Who's been really delivering high-leverage set-up work, and what does that mean for the Yankees prospect?
Wednesday's disclosure that the Yankees have decided to shift Joba Chamberlain to the bullpen to start the year didn't exactly qualify as news. Despite off-season denials of such a scenario, several pieces of data pointed to the inevitability of the decision, ranging from Chamberlain's success during last year's stretch run (pre-bug spray, at least), his age (22), his workload capacity based on the Rule of 30 (about 145 innings, based on the time he spent at four stops plus the postseason, though Will Carroll will tell you that only the major league innings count when it comes to parsing injury risk), and the current health status of Chien-Ming Wang, Andy Pettitte, Mike Mussina, Philip Hughes, and Ian Kennedy.
The retirement of a minor league catcher incites the revisiting of a now-infamous book.
The news that Jeremy Brown was hanging up his spikes due to "personal issues" made more of a stir last week than you'd expect from the retirement of a 28-year-old catcher who's spent the last two years in Triple-A. Our prospects expert, Kevin Goldstein, gave Brown an extremely evenhanded send-off over on Unfiltered; others have been less charitable, invoking imaginary choruses of scouts cheering the end of Brown's career. At least, I hope the cheering is imaginary: it'd take a Grinch-sized heart to rejoice in the end of someone's big-league dreams, unless their name is, say, Ben Christensen. The reason that Brown is the focus of such attention and schadenfreude is because the A's drafted him in the first round of the 2002 draft-an overdraft which, by itself, wouldn't be that noteworthy-and because Michael Lewis wrote a best-selling book which hailed Brown's selection as the bellwether of a new way of doing business, which the author dubbed "Moneyball" in the book of the same name. Apparently, those celebrating Brown's retirement are marking the occasion as the death of Moneyball acumen-a festive wake, with dancing and ironic toasts.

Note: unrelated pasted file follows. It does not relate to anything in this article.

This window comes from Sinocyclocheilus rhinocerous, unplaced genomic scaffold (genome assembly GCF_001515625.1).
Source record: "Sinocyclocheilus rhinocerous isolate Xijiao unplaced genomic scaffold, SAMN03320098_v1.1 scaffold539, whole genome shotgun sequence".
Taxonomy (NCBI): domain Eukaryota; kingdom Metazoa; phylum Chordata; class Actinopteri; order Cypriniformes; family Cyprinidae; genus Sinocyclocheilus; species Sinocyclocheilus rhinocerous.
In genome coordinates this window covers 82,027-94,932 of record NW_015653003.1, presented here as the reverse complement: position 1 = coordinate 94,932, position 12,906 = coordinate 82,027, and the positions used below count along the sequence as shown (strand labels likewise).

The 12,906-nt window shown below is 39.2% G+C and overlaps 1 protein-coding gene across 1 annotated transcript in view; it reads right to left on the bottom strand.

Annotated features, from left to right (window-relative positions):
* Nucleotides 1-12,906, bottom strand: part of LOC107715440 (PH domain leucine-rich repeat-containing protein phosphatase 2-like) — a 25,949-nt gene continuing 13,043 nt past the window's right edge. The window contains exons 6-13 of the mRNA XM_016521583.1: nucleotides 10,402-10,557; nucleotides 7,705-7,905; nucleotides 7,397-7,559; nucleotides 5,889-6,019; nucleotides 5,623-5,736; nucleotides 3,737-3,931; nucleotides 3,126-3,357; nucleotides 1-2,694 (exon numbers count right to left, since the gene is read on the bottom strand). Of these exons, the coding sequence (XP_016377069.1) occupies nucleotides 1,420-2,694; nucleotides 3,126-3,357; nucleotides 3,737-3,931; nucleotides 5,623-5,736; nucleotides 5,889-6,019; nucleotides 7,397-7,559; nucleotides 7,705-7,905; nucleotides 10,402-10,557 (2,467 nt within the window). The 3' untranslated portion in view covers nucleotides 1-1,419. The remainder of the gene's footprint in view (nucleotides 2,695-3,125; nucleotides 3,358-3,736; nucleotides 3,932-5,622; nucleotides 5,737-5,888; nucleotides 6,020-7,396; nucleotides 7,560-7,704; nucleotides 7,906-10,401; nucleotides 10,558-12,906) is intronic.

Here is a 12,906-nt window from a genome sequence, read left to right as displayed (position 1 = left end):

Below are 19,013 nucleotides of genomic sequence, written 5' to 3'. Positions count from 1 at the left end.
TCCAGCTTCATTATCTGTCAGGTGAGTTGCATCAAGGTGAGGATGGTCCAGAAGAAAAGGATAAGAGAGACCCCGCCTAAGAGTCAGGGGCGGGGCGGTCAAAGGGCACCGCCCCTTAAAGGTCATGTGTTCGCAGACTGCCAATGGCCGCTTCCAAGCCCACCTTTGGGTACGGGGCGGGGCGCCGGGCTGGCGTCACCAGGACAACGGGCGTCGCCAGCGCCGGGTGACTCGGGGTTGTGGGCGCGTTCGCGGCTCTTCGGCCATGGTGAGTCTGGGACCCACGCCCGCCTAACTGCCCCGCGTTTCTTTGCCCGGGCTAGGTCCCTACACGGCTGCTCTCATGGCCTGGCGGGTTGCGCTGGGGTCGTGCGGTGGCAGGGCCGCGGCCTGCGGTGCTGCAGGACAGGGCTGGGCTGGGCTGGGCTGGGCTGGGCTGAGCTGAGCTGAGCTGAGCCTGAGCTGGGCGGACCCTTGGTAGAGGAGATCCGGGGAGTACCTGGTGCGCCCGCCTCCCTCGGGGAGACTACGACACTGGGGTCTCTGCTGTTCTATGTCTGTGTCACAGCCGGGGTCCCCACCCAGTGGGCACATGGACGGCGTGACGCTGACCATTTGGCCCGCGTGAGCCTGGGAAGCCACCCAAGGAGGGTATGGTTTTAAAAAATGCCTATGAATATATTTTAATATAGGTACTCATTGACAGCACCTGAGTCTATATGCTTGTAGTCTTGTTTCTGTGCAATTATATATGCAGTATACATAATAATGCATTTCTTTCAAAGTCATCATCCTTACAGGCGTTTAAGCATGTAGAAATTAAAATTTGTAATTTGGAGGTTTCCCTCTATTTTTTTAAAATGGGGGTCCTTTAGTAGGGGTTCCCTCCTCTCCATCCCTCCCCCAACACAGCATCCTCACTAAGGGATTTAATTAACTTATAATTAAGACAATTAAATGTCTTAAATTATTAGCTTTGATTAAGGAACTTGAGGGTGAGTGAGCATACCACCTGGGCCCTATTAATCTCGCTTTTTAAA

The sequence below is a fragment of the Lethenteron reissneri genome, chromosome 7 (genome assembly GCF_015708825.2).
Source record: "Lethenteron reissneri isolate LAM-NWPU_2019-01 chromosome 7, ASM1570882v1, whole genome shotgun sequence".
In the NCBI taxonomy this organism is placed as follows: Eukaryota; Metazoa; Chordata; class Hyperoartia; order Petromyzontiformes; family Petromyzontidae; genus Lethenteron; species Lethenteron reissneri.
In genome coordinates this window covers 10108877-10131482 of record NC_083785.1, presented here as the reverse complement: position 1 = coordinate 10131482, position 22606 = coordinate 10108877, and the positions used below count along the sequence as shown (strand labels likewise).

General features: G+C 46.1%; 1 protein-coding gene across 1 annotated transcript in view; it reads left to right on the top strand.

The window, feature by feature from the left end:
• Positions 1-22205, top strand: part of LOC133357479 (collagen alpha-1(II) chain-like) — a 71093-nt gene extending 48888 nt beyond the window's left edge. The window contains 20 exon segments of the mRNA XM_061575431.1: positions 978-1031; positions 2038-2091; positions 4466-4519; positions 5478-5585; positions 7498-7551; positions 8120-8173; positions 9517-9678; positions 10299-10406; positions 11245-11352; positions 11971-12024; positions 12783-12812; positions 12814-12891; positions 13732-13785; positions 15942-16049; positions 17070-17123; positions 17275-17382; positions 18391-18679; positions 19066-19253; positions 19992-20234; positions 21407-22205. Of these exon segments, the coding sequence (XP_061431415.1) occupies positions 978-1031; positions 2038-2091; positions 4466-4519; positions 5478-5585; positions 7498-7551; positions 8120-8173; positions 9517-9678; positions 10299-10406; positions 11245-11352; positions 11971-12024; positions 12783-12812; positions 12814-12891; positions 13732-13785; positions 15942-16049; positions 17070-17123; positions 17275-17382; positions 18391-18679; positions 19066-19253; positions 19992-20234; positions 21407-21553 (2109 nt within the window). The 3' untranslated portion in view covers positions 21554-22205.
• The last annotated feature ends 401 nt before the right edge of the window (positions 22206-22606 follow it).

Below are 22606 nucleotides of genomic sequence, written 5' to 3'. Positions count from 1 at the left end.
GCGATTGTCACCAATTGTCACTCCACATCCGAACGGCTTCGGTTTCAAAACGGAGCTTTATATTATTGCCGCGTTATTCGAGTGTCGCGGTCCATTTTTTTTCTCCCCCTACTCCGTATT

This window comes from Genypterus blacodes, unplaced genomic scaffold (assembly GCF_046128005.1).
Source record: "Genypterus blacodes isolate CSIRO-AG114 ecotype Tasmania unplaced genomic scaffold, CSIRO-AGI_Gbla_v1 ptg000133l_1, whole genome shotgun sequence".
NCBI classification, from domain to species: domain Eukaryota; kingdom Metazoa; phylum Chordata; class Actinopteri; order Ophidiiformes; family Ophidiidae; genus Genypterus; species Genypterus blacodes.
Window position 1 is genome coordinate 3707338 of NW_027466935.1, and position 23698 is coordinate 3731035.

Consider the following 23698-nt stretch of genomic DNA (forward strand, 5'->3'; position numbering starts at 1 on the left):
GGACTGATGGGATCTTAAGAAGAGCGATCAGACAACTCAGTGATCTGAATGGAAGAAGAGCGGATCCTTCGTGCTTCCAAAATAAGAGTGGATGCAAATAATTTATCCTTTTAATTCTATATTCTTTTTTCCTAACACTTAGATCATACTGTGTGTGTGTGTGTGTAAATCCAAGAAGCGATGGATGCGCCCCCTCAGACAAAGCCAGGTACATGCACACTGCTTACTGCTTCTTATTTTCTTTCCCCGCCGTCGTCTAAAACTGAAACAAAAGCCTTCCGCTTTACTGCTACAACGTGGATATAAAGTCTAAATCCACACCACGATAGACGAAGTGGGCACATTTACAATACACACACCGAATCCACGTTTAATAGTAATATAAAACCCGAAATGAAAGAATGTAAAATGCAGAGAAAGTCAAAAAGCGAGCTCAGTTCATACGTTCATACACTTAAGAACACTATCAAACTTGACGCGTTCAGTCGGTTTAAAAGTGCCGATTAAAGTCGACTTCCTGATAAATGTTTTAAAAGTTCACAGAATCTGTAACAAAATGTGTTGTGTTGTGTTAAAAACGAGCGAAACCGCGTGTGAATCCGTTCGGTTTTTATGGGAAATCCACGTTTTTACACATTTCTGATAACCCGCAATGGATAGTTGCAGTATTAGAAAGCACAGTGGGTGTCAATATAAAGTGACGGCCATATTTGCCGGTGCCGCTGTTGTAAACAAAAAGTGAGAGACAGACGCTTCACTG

Since the turn of this century, what have been the best and worst performances with the bases juiced?
Who are your three best friends in the world? I'll tell you who they are-the three guys on your favorite team who find themselves on base simultaneously. When the bags are juiced and the camera pans around the infield showing the three baserunners and the announcer says their names, don't you say to yourself, "Man, I love those guys!"
Revisiting baserunning metrics to see how much credit, if any, should go to runners when a pitcher makes a mistake.
"We don't have a 40 home run guy anymore... We have to reduce mistakes, take advantage of every opportunity we get... We need to improve on moving runners over from second to third and our base running. There can be an eight- to 10-game swing in a season just from base running."
--Syd Thrift, in 2001, when he served as the Orioles Vice President of Baseball Operations
Wrapping up the series on the fine art of pitching where the bat ain't, or putting the bat where the ball isn't.
So it's a long road we've traveled over the past month, looking at non-contact results on the diamond. Fortunately, like all good things, it must come to an end. We ended up last time looking at the leaders in swinging strikeout and looking strikeout rate since 1999 (which is as far back as we have comprehensive pitch-by-pitch data). A few things stood out while looking at those two lists:
Bryan concludes his analysis of the draft tendencies of scouting directors.
Today, I close out my attempt to find tendencies in the drafting philosophies of Major League scouting directors. I surmised that any person of power in sports falls back on his own patterns of informed behavior when making important choices. This is basically a case study in making a mock draft without inside knowledge--I'm wondering what the past can tell us about the future.
A little bit of knowledge about Batting Average on Balls in Play can help you decide which top sluggers to select in the early rounds.
One stat some of your leaguemates will ignore at their own peril is Batting Average on Balls in Play. BABIP for hitters isn't a complicated statistic, and just a basic understanding can be a fantasy boon. (Rumor has it that if it weren't for the efforts of the Dharma Initiative, it would have occupied baseball box scores when they first appeared in newspapers.) The "formula" breaks down like this: